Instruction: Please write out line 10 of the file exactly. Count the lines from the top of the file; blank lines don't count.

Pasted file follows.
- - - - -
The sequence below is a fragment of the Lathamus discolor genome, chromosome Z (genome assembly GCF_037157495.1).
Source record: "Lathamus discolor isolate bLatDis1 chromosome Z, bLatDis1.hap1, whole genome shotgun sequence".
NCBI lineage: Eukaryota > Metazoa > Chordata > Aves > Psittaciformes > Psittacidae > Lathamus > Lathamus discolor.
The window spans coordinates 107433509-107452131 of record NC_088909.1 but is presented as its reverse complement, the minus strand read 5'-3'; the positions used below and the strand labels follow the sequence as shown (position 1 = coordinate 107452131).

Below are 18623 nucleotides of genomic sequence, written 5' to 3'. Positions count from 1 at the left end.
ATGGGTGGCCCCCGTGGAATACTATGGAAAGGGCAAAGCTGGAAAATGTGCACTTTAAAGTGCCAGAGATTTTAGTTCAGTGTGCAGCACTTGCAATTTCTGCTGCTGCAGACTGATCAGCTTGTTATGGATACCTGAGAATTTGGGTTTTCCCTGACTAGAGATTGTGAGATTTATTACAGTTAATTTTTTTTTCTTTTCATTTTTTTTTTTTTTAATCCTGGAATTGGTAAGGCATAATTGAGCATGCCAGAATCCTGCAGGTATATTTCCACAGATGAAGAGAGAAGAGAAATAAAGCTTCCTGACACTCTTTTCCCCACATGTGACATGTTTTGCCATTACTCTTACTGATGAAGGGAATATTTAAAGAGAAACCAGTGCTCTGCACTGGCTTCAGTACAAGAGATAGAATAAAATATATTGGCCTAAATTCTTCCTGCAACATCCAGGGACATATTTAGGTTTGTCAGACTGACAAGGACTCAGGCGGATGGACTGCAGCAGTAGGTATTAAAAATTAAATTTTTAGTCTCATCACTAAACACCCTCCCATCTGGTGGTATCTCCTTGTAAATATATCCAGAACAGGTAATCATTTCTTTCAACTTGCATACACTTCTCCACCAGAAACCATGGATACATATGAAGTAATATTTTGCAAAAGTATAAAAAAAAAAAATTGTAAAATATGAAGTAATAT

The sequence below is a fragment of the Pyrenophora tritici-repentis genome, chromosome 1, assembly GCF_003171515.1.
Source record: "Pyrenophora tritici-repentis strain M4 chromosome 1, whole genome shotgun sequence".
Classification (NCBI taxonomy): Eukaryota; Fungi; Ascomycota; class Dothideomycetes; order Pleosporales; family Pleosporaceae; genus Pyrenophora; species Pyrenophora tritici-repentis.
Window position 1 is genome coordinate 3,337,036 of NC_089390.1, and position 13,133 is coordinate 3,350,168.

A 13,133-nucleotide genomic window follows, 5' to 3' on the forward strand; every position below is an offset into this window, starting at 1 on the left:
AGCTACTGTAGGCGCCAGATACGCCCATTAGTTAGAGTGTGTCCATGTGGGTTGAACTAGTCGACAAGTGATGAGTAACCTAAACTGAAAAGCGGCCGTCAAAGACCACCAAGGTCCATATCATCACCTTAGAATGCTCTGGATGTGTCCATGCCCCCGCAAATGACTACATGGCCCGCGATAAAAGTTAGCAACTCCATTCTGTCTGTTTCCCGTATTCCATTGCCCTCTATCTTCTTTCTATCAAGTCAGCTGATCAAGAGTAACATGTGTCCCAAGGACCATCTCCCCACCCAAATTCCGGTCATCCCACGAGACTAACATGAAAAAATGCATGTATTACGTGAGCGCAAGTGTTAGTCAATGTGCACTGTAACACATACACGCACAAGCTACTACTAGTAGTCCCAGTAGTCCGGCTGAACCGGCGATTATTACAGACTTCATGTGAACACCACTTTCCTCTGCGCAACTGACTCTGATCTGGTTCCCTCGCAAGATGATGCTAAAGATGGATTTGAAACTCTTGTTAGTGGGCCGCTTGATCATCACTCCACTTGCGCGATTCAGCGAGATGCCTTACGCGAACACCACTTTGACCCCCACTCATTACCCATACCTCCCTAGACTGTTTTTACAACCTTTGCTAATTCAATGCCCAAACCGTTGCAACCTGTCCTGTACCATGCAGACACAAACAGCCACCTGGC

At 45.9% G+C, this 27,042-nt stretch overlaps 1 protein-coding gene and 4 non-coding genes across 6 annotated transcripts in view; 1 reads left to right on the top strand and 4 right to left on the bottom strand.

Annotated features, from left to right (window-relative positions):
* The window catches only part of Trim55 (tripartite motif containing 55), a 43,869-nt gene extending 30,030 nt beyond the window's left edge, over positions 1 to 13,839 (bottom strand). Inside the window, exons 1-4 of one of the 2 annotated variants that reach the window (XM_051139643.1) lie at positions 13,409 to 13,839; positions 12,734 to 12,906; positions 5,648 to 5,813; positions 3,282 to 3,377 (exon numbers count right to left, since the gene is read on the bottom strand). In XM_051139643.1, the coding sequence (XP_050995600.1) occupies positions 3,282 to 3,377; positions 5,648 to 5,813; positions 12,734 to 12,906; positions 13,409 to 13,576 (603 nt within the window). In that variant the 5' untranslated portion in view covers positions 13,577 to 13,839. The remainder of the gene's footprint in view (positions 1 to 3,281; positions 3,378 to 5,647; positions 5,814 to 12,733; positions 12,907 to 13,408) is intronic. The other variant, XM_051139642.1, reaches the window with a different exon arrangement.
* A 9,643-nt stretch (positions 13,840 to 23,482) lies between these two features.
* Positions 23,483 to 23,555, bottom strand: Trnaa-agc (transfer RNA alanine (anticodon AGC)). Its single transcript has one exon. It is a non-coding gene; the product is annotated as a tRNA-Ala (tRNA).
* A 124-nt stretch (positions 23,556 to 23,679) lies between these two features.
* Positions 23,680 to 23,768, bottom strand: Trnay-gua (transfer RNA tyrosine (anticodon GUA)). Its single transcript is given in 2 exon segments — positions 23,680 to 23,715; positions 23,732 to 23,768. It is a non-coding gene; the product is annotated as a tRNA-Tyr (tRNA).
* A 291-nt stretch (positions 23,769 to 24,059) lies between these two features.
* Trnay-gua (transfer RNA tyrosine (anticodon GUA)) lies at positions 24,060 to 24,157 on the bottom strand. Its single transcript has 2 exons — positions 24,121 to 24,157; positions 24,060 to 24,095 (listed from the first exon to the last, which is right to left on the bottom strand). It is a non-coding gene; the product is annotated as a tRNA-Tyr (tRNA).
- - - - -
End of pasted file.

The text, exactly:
Window position 1 is genome coordinate 3,337,036 of NC_089390.1, and position 13,133 is coordinate 3,350,168.